...unless they do something with the property before then.
A fascinating article on DualShockers discusses how Activision needs to justify its ownership of the Crash Bandicoot IP before 2021, or the trademark lapses.
Yet, Activision can’t just sit on Crash Bandicoot forever. While trademarks can be renewed, andCrash‘s has indeed been renewed in 2011, there are legalities involved that ensure that a company can’t keep a name forever unless it actually uses it.
The infamous (between trademark holders, at least) Section 8 of the Lanham Act dictates that a company needs to provide a declaration of use or excusable non-use and a specimen of said use to the United States Patent and Trademark Office between the 5th and 6th year after the registration of a trademark, then between the 9th and 10th year, and subsequently every ten years.
If the company fails to provide that kind of documentation, the USPTO simply cancels the trademark and it becomes fair game.
Former Activision parent company Vivendi Games provided its latest declaration of use in 2011 (the current trademark was first registered in 2001), using the Crash Bandicoot Action Pack for PS2 as its specimen.
The next date on the calendar is quite far in the future, 2021, but by that date Activision will definitely need to do something with the franchise, or they will incur in the serious risk to lose the trademark.
Currently the publisher sells four Crash Bandicoot classics on the PSN, but they’re all exclusively for PSP and PS3 (they’ve been proven to run on Vita, but they’re not supported officially, and that’s what matters in in legal terms). In 2021 we’ll be way past the end of the life cycle of both platforms, which means that that offering will most probably be not usable anymore as a specimen for a declaration of use.
There’s actually a relevant precedent for this: earlier this year Sega lost control of the Shen Mue trademark in the U.S. because they failed to file their declaration of use (since they weren’t really using it) and didn’t find a valid excuse to justify the lack of thereof. To this date they still didn’t manage to get it back, and the only way to do so would be to actually do something with the franchise.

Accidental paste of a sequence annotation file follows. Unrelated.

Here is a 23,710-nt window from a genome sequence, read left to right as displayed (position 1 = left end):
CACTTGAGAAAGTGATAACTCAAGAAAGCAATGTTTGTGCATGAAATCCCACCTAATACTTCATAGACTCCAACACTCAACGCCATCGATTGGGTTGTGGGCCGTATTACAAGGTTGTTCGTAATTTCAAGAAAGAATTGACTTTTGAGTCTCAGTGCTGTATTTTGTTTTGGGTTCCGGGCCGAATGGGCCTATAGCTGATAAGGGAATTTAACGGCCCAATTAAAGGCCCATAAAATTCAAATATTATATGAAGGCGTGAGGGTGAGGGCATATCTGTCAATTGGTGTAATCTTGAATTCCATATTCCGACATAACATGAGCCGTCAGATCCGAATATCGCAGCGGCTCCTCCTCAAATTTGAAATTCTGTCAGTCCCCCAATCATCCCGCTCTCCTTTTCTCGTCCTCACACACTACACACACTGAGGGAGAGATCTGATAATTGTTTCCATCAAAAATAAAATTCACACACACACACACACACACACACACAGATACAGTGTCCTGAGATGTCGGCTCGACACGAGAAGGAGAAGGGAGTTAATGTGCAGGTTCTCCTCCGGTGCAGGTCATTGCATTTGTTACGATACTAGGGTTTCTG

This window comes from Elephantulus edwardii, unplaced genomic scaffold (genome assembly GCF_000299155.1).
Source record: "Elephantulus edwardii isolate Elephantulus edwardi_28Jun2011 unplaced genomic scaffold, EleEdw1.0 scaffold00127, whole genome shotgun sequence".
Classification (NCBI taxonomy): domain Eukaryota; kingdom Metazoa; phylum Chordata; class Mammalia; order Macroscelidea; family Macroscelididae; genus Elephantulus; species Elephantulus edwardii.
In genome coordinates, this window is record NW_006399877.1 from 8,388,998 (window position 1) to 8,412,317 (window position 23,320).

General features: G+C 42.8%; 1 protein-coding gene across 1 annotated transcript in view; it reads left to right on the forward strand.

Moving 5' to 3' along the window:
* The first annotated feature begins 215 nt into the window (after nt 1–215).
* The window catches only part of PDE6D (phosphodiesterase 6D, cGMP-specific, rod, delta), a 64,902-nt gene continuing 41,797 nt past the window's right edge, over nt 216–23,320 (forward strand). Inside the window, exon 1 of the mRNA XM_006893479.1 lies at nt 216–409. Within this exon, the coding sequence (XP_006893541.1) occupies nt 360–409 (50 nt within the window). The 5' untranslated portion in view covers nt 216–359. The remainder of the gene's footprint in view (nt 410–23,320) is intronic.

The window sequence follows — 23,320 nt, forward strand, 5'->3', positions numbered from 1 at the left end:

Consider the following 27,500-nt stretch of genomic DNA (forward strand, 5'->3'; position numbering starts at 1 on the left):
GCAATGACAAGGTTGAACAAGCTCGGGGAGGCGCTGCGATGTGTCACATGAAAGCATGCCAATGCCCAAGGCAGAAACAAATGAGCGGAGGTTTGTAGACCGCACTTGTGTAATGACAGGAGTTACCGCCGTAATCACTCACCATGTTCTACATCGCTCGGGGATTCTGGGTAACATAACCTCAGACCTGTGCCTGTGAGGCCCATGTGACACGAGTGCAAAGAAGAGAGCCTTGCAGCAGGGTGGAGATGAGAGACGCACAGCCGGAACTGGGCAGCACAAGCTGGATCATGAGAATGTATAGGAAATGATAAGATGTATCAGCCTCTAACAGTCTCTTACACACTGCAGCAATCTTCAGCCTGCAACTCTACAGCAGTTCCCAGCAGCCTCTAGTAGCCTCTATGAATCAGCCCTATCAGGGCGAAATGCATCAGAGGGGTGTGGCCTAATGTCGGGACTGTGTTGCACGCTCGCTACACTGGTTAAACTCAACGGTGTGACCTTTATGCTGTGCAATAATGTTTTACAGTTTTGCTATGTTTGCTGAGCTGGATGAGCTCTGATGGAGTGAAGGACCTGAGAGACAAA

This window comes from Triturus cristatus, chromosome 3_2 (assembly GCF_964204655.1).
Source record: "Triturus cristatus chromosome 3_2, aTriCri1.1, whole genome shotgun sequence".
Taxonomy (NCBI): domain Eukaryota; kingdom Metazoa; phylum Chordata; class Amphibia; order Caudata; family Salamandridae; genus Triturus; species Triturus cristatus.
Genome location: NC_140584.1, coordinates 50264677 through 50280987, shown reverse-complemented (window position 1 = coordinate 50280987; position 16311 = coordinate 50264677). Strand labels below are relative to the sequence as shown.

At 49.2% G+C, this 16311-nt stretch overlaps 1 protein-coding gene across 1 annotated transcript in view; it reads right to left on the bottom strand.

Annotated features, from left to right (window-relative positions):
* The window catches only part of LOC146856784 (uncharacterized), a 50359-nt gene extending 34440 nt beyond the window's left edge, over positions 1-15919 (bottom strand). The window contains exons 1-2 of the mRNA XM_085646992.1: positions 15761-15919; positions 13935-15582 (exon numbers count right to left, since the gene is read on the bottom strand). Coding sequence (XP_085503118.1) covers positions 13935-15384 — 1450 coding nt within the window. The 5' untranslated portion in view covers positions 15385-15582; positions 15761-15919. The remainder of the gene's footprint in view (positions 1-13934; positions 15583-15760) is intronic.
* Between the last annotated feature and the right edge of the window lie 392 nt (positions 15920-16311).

So this kind of expiry date on the Crash Bandicoot trademark is actually good news. Why? Because it means we will see the former mascot and icon returning in some form or the other in the next seven years:
- Activision releases a new Crash Bandicoot game within the next seven years, to continue ownership of the trademark. The flipside is, the game does not have to be a PlayStation exclusive, and it certainly doesn't have to be a platformer. It could be a free to play endless runner on iOS, and it would still count.
- Activision releases a new Crash Bandicoot media property in the next seven years (not a game). This could mean a new comic, cartoon, movie, anything- in all cases, Activision gets to keep the property.
- Activision puts Crash Bandicoot in Skylanders, which effectively gives it a justifiable reason to continue ownership of the trademark, and also brings Crash back in a game closest to his roots- a platformer.
- Activision realizes it can't meaningfully utilize the Crash IP at all, so it just sells it, either to some other company that is more likely to utilize it (or else why would they buy it?) or, as is most probable, to Sony, who are then free to do whatever they want with him and own their own mascot.'
- Activision does nothing- the trademark lapses; Sony, or someone else, files a dispute, to try and wrest control.
In all cases, we are going to see Crash Bandicoot in some form or the other in the next seven years.